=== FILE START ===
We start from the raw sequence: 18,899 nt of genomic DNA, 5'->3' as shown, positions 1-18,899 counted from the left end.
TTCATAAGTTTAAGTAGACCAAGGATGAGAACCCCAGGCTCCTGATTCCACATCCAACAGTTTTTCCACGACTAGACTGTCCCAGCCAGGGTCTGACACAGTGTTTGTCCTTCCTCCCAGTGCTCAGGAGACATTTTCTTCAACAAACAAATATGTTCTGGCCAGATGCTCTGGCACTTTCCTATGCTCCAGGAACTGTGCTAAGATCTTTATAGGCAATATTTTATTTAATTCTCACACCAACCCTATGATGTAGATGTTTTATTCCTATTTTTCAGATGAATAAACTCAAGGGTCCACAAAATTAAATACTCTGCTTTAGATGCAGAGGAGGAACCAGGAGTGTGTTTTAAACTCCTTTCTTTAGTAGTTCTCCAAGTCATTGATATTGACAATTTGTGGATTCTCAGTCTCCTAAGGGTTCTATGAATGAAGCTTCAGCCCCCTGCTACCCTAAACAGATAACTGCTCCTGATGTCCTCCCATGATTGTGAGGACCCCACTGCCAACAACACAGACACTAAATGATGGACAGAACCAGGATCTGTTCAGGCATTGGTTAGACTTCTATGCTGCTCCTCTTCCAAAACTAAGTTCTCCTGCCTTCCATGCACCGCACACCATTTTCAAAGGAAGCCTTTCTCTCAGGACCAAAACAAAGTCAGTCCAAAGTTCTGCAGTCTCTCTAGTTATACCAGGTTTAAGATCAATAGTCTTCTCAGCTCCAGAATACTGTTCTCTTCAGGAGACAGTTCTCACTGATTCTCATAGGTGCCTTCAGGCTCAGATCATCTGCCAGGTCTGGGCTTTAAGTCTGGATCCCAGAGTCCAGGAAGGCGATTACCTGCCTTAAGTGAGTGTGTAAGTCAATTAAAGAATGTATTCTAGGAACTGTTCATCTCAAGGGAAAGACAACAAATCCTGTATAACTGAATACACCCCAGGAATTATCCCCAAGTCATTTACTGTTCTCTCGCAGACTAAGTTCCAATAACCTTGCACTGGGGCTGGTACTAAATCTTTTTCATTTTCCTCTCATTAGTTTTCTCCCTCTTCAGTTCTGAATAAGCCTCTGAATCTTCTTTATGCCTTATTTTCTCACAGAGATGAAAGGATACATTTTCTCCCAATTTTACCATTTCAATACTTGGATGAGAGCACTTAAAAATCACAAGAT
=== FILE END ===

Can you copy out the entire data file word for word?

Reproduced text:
We start from the raw sequence: 18,899 nt of genomic DNA, 5'->3' as shown, positions 1-18,899 counted from the left end.
TTCATAAGTTTAAGTAGACCAAGGATGAGAACCCCAGGCTCCTGATTCCACATCCAACAGTTTTTCCACGACTAGACTGTCCCAGCCAGGGTCTGACACAGTGTTTGTCCTTCCTCCCAGTGCTCAGGAGACATTTTCTTCAACAAACAAATATGTTCTGGCCAGATGCTCTGGCACTTTCCTATGCTCCAGGAACTGTGCTAAGATCTTTATAGGCAATATTTTATTTAATTCTCACACCAACCCTATGATGTAGATGTTTTATTCCTATTTTTCAGATGAATAAACTCAAGGGTCCACAAAATTAAATACTCTGCTTTAGATGCAGAGGAGGAACCAGGAGTGTGTTTTAAACTCCTTTCTTTAGTAGTTCTCCAAGTCATTGATATTGACAATTTGTGGATTCTCAGTCTCCTAAGGGTTCTATGAATGAAGCTTCAGCCCCCTGCTACCCTAAACAGATAACTGCTCCTGATGTCCTCCCATGATTGTGAGGACCCCACTGCCAACAACACAGACACTAAATGATGGACAGAACCAGGATCTGTTCAGGCATTGGTTAGACTTCTATGCTGCTCCTCTTCCAAAACTAAGTTCTCCTGCCTTCCATGCACCGCACACCATTTTCAAAGGAAGCCTTTCTCTCAGGACCAAAACAAAGTCAGTCCAAAGTTCTGCAGTCTCTCTAGTTATACCAGGTTTAAGATCAATAGTCTTCTCAGCTCCAGAATACTGTTCTCTTCAGGAGACAGTTCTCACTGATTCTCATAGGTGCCTTCAGGCTCAGATCATCTGCCAGGTCTGGGCTTTAAGTCTGGATCCCAGAGTCCAGGAAGGCGATTACCTGCCTTAAGTGAGTGTGTAAGTCAATTAAAGAATGTATTCTAGGAACTGTTCATCTCAAGGGAAAGACAACAAATCCTGTATAACTGAATACACCCCAGGAATTATCCCCAAGTCATTTACTGTTCTCTCGCAGACTAAGTTCCAATAACCTTGCACTGGGGCTGGTACTAAATCTTTTTCATTTTCCTCTCATTAGTTTTCTCCCTCTTCAGTTCTGAATAAGCCTCTGAATCTTCTTTATGCCTTATTTTCTCACAGAGATGAAAGGATACATTTTCTCCCAATTTTACCATTTCAATACTTGGATGAGAGCACTTAAAAATCACAAGAT